The Roar
The Roar


A-League salary cap changes highlight faults in policing finances

The new rules have made it harder, not easier, for the Mariners to compete. (AFP PHOTO/William)
13th August, 2015
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While the FFA’s changes to the A-League salary cap provide promise moving forward, particularly the marquee, loyalty and mature-age allowances, questions still remain over the cap’s effectiveness.

At its most basic level the salary cap is designed to ensure an equal competition and save clubs from financial ruin. That is fair enough, but neither has been achieved.

And when changes to the cap move more towards benefiting the larger clubs and leaving the smaller clubs behind, the system’s effectiveness lessens.

For all the FFA’s work in creating a level playing field it has had little influence. Only the Newcastle Jets and Central Coast Mariners have been able to break the ruling party of Melbourne Victory, Sydney FC and Brisbane Roar. Their fleeting success can not be directly linked to the implementation of a salary cap, but rather good management and recruitment.

Even with wage restrictions the bigger clubs in bigger cities remain more likely to be successful. That is not a bad thing, it is just football. Worldwide there are big and small clubs and seeing minnows perform above their calling is part of the sport’s beauty.

This is not a call to scrap the cap, exactly, but rather to create discussion about its benefits and faults.

The new changes to the A-League salary cap, despite who they benefit, are thankfully mostly positive.

The loosening of marquee restrictions, allowing two foreign marquees instead of enforcing at least one Australian marquee, makes perfect sense. Not only have clubs been unable to convince top class Australians to finish their careers at home, but they have also had their hands tied when retaining a winning formula.


Melbourne Victory’s recent dilemma fitting Fahid Ben Khalfallah, who rightly demanded a pay rise after a stellar debut campaign, and Archie Thompson, a club stalwart who also warranted another season in the A-League, will now be avoided.

Victory managed to find a solution without the cap changes but Brisbane Roar were not so lucky at the end of the 2013-14 campaign. With Thomas Broich taking up the sole foreign marquee spot the Roar were forced to let go of Besart Berisha, for free.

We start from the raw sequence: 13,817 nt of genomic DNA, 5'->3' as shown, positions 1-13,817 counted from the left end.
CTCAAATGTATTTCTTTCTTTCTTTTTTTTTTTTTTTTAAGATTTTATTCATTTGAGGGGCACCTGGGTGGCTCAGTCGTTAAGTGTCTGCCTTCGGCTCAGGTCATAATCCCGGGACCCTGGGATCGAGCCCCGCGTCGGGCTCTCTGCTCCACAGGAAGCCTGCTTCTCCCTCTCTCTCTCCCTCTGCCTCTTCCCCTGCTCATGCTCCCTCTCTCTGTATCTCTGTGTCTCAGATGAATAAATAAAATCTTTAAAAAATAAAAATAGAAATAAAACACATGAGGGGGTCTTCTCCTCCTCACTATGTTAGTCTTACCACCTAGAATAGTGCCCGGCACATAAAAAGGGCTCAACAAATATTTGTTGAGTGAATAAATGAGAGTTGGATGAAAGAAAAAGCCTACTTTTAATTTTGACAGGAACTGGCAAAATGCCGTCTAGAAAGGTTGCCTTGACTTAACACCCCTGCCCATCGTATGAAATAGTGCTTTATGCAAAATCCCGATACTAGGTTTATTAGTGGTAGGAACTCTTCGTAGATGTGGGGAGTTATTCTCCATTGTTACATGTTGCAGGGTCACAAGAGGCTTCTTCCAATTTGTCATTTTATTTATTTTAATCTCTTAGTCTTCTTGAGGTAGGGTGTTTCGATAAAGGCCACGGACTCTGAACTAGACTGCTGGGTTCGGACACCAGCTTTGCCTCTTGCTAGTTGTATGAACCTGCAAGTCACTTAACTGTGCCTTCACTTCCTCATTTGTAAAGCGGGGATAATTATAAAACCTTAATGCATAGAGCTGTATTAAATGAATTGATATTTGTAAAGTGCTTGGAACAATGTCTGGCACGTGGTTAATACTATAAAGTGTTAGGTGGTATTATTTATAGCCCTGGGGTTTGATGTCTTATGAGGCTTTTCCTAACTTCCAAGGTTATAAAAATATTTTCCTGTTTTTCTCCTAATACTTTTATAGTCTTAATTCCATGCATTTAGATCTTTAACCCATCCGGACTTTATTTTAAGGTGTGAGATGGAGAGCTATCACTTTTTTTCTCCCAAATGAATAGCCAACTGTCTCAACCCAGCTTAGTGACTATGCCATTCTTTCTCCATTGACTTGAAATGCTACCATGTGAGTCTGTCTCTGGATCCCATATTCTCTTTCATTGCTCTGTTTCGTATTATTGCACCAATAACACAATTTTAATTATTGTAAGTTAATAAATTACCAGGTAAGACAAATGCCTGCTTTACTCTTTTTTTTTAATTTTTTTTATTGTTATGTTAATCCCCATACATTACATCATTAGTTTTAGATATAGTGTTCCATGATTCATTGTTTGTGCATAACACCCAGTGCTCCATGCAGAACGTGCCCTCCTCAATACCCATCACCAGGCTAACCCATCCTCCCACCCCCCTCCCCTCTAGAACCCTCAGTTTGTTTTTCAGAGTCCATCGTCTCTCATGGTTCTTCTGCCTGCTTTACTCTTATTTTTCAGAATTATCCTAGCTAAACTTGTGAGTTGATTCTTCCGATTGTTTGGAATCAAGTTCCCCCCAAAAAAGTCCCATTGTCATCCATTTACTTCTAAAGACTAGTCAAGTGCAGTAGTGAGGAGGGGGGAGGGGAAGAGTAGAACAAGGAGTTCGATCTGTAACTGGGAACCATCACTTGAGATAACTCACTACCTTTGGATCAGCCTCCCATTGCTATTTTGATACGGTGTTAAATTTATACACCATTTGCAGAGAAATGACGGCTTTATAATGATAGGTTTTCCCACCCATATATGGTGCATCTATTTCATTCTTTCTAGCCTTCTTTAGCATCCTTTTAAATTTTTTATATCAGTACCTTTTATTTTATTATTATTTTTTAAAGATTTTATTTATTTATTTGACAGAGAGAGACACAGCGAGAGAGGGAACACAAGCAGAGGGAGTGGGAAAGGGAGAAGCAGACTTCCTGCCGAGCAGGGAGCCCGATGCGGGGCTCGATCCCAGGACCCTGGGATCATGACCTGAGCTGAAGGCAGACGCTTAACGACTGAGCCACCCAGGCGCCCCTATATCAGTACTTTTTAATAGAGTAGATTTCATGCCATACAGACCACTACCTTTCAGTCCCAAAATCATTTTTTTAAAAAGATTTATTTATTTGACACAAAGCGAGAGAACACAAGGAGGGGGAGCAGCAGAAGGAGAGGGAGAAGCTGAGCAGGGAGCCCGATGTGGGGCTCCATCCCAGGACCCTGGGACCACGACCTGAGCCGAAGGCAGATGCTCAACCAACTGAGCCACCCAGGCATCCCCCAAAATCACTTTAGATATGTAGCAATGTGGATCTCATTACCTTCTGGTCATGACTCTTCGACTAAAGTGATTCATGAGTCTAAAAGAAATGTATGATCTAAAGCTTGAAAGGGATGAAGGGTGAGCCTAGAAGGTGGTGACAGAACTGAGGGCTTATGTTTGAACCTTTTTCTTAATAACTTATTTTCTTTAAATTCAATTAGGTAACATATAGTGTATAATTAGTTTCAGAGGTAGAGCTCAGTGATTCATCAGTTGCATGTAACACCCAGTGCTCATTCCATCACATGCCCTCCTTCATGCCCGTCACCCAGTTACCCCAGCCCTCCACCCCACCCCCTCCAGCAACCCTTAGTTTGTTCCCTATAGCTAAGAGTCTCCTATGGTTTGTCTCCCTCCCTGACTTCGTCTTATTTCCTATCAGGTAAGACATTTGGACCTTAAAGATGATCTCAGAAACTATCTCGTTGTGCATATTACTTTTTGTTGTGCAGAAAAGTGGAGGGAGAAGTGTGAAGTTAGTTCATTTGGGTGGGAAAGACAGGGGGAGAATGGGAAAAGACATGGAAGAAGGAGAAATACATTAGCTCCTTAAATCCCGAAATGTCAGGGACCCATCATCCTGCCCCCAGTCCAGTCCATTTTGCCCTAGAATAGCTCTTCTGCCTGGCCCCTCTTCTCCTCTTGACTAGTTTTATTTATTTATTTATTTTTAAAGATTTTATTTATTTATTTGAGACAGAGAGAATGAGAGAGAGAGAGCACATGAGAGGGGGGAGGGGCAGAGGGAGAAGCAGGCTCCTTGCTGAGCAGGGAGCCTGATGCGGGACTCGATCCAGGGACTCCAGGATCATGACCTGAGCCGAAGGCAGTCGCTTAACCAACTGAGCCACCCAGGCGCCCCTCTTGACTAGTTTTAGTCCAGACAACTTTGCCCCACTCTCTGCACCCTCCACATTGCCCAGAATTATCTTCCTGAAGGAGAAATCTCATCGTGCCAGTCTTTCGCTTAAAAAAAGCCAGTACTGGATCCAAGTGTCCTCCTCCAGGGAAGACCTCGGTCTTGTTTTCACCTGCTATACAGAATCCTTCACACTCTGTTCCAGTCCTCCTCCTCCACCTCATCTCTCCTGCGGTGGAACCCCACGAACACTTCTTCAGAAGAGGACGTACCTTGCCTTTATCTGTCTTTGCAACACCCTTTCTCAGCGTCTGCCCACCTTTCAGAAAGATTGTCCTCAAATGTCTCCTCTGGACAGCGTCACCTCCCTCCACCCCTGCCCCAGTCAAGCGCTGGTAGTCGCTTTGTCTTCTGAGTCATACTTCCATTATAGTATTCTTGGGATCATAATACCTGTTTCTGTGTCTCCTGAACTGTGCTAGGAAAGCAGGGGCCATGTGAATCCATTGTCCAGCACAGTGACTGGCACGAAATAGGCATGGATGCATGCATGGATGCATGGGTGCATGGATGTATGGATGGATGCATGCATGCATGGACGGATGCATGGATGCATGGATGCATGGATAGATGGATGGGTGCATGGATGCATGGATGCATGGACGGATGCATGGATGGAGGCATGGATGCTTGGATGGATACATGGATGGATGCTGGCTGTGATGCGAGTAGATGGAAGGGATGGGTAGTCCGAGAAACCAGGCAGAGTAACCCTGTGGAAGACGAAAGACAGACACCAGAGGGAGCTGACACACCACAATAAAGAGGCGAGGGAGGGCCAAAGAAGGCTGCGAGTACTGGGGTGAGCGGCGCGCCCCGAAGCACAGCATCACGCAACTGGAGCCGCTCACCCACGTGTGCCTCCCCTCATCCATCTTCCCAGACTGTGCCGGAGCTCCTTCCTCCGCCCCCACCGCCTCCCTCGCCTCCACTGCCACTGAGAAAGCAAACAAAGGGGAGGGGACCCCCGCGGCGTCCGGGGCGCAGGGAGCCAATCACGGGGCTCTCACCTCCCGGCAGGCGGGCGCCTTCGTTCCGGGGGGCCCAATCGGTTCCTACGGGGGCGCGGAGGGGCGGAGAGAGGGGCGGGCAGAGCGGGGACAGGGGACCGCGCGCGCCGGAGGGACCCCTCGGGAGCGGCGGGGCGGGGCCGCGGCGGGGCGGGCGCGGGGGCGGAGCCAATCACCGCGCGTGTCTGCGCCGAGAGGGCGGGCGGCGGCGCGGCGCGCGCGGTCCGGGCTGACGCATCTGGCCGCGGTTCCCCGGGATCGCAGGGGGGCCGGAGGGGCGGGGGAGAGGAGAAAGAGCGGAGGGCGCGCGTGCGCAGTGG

Yet this change only really assists the bigger clubs with the bulging bank balances. Not many A-League teams are able to afford one marquee, let alone two, and this initiative, while necessary, is not a win for the minnows. The Mariners have never had an international marquee.

Financial sustainability is the major argument put forth for maintaining the cap. Though the FFA would better serve football’s growth by identifying and attracting responsible owners – something they have failed to do with Clive Palmer, Nathan Tinkler and most recently the Bakrie Group.

Implementing a cap but failing to ensure franchise licenses are handed out to appropriate owners defeats the aim of financial sustainability.

Perth Glory’s rise to A-League premiers and possible champions would have been a fantastic boost for football. Adding another club to the winners’ list could have propelled Western Australian football back to previous heady heights.

Yet the salary cap only prevented a new champion from emerging. This is not a defence of Perth’s mismanagement, rules are rules, but without a cap we could have another club capable of challenging the status quo. Adelaide United and Wellington Phoenix have shown how to do it within the cap restraints, of course, but letting a club spend big to compete is not necessarily a bad system.


The increase of the cap floor – with clubs now required to spend a minimum 90 per cent of their wage allocation instead of 85 per cent – is one pitfall from the new changes. It does not really make sense if the FFA are intent on assisting clubs break even.

If a smaller club like the Mariners wants to save money through wages then why not let them? The club struggles to attract corporate sponsorship and investment, and likely also faces a battle to attract top stars. Forcing them to overpay average players just to appease the salary cap floor seems counterproductive.

Giving smaller clubs the opportunity to save cash when investment is low and spend more when investment is high makes more sense. The introduction of banking goes some way to giving clubs more flexibility, but probably not enough. The placement of a floor is required to ensure clubs remain competitive and do not tank seasons, but 90 per cent is unnecessarily high.

The loyalty player and mature-age allowances, however, are fantastic additions from the FFA. The A-League has to continue to strengthen its ties with the National Premier Leagues and giving clubs incentive to recruit from the second tier of Australian football had to happen.

This will also shift even more attention and relevance towards the FFA Cup, with NPL players pushed further into the shop window while competing in the tournament.

Similarly, introducing an extra $200,000 to reward loyal players, such as Thompson, will assist clubs maintaining team culture.

But do these salary cap changes further help turn the A-League into an equal playing field and prevent clubs from heading into the red? Based on the winners’ lists and the history of failed ownerships the answer is an emphatic no.


Ditching the cap may not be an immediate option but it has to happen eventually, especially if the big A-League clubs are to increase their overall competitiveness in Asia.

The FFA’s changes are mainly positive, though they will not bring about a more even competition. Forcing clubs to spend, as well as limiting their spending, is not the long-term solution.

Follow Janek on Twitter, @JanekSpeight